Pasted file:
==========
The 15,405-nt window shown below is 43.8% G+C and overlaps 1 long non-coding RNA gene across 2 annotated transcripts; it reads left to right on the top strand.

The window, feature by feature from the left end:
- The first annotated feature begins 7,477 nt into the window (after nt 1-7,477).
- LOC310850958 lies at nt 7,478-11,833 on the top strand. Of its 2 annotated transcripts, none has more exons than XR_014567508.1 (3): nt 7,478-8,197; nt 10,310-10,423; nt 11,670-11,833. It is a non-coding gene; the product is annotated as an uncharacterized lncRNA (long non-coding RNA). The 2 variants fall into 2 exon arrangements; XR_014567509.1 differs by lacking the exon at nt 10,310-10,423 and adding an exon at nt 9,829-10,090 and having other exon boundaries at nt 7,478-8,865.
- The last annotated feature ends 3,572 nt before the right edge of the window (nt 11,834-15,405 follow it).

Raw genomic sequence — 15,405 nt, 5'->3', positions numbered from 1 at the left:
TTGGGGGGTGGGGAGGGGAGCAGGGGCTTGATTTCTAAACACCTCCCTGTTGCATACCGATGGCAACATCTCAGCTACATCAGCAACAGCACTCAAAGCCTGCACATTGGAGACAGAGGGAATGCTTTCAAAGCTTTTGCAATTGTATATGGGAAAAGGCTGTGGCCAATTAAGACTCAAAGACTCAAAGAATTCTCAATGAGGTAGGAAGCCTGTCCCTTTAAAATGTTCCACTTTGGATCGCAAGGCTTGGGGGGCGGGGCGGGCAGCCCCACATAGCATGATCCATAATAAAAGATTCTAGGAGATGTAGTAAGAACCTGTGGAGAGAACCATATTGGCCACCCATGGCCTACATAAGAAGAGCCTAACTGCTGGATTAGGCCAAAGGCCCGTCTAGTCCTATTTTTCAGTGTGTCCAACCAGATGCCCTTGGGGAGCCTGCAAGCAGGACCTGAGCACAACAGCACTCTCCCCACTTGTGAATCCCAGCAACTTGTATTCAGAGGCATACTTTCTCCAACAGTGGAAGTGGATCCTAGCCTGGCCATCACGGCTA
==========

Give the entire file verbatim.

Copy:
The 15,405-nt window shown below is 43.8% G+C and overlaps 1 long non-coding RNA gene across 2 annotated transcripts; it reads left to right on the top strand.

The window, feature by feature from the left end:
- The first annotated feature begins 7,477 nt into the window (after nt 1-7,477).
- LOC310850958 lies at nt 7,478-11,833 on the top strand. Of its 2 annotated transcripts, none has more exons than XR_014567508.1 (3): nt 7,478-8,197; nt 10,310-10,423; nt 11,670-11,833. It is a non-coding gene; the product is annotated as an uncharacterized lncRNA (long non-coding RNA). The 2 variants fall into 2 exon arrangements; XR_014567509.1 differs by lacking the exon at nt 10,310-10,423 and adding an exon at nt 9,829-10,090 and having other exon boundaries at nt 7,478-8,865.
- The last annotated feature ends 3,572 nt before the right edge of the window (nt 11,834-15,405 follow it).

Raw genomic sequence — 15,405 nt, 5'->3', positions numbered from 1 at the left:
TTGGGGGGTGGGGAGGGGAGCAGGGGCTTGATTTCTAAACACCTCCCTGTTGCATACCGATGGCAACATCTCAGCTACATCAGCAACAGCACTCAAAGCCTGCACATTGGAGACAGAGGGAATGCTTTCAAAGCTTTTGCAATTGTATATGGGAAAAGGCTGTGGCCAATTAAGACTCAAAGACTCAAAGAATTCTCAATGAGGTAGGAAGCCTGTCCCTTTAAAATGTTCCACTTTGGATCGCAAGGCTTGGGGGGCGGGGCGGGCAGCCCCACATAGCATGATCCATAATAAAAGATTCTAGGAGATGTAGTAAGAACCTGTGGAGAGAACCATATTGGCCACCCATGGCCTACATAAGAAGAGCCTAACTGCTGGATTAGGCCAAAGGCCCGTCTAGTCCTATTTTTCAGTGTGTCCAACCAGATGCCCTTGGGGAGCCTGCAAGCAGGACCTGAGCACAACAGCACTCTCCCCACTTGTGAATCCCAGCAACTTGTATTCAGAGGCATACTTTCTCCAACAGTGGAAGTGGATCCTAGCCTGGCCATCACGGCTA